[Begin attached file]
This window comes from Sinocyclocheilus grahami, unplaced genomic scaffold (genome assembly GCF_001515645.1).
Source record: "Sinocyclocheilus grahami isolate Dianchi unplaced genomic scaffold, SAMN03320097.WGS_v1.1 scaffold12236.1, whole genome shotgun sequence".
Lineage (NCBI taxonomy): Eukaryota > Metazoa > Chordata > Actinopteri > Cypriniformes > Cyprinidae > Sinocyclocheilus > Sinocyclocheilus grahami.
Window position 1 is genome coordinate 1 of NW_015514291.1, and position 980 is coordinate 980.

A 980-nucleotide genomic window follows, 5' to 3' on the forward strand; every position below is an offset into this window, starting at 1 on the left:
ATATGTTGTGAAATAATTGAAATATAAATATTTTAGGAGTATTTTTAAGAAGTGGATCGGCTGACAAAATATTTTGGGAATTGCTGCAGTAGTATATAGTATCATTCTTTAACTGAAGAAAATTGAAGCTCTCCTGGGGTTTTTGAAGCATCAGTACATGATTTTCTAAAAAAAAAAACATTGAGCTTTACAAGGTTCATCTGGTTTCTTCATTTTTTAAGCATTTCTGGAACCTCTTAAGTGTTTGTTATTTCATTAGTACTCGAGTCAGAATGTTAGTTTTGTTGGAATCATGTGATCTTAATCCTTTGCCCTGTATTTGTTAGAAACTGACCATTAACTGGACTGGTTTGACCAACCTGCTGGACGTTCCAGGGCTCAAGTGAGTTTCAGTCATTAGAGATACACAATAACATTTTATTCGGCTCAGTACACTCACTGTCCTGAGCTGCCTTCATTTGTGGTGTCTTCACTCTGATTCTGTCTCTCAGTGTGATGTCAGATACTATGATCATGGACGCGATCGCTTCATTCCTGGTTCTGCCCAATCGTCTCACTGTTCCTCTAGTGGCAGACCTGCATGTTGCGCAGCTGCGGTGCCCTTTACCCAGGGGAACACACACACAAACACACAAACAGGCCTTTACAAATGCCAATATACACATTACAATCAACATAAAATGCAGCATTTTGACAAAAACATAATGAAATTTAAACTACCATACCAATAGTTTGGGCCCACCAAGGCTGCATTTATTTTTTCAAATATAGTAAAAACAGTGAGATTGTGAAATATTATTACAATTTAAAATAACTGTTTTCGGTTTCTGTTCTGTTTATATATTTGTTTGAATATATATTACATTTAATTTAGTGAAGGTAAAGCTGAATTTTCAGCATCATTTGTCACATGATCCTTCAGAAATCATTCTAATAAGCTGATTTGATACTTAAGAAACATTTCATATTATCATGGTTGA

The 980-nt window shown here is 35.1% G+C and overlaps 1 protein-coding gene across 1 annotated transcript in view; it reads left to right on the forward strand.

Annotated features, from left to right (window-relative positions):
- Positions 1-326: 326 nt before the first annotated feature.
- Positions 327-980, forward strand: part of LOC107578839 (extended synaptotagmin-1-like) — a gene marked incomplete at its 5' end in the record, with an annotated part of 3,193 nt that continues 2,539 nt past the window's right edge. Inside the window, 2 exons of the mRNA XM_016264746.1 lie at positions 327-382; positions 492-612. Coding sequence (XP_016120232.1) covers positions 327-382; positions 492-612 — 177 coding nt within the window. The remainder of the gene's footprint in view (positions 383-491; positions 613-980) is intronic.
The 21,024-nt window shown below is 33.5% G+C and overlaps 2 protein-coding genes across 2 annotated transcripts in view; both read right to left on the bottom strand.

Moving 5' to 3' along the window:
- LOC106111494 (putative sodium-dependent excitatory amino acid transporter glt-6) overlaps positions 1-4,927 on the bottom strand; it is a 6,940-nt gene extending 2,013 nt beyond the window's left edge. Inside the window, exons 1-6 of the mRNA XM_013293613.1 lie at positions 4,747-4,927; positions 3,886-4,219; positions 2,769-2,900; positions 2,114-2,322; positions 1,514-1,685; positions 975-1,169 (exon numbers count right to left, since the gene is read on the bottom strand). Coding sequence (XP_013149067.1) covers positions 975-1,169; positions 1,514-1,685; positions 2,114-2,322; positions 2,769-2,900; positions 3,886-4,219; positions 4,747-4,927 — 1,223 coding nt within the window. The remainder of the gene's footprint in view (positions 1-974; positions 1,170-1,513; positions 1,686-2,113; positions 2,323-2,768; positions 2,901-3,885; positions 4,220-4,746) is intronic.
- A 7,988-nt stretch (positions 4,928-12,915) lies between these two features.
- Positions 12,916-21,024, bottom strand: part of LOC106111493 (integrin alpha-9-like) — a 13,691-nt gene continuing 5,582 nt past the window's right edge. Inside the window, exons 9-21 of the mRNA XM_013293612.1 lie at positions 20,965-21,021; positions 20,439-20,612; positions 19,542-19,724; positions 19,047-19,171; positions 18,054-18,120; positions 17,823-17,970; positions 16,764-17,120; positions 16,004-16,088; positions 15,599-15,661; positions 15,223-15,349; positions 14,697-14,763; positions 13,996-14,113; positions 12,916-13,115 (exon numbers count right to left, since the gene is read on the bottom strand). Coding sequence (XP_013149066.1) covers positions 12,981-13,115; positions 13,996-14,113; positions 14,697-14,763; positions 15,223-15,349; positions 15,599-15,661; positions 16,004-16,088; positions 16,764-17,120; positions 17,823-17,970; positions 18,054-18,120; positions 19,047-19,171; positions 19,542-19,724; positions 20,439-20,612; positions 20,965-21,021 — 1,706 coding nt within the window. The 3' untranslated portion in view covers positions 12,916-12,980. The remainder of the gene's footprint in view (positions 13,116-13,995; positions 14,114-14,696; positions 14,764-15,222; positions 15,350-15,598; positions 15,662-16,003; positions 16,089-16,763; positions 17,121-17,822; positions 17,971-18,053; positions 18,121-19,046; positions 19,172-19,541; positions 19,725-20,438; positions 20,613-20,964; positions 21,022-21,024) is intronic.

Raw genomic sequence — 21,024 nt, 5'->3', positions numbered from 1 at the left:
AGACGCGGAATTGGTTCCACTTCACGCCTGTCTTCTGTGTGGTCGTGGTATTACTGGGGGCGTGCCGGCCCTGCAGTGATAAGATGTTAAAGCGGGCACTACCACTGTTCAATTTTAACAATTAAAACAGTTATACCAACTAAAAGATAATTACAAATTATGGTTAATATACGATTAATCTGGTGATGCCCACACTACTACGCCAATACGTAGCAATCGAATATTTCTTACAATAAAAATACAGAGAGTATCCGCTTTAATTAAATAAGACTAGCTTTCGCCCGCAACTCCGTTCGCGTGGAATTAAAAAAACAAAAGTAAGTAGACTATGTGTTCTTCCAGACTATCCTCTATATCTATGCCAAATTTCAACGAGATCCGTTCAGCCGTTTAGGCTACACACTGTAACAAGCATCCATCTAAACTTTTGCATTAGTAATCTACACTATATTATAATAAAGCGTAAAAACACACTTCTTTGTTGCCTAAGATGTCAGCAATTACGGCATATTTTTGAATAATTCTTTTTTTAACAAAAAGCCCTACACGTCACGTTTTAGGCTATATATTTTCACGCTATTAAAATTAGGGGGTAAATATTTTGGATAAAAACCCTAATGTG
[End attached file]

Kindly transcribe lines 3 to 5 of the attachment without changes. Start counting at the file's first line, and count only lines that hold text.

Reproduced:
Lineage (NCBI taxonomy): Eukaryota > Metazoa > Chordata > Actinopteri > Cypriniformes > Cyprinidae > Sinocyclocheilus > Sinocyclocheilus grahami.
Window position 1 is genome coordinate 1 of NW_015514291.1, and position 980 is coordinate 980.

A 980-nucleotide genomic window follows, 5' to 3' on the forward strand; every position below is an offset into this window, starting at 1 on the left: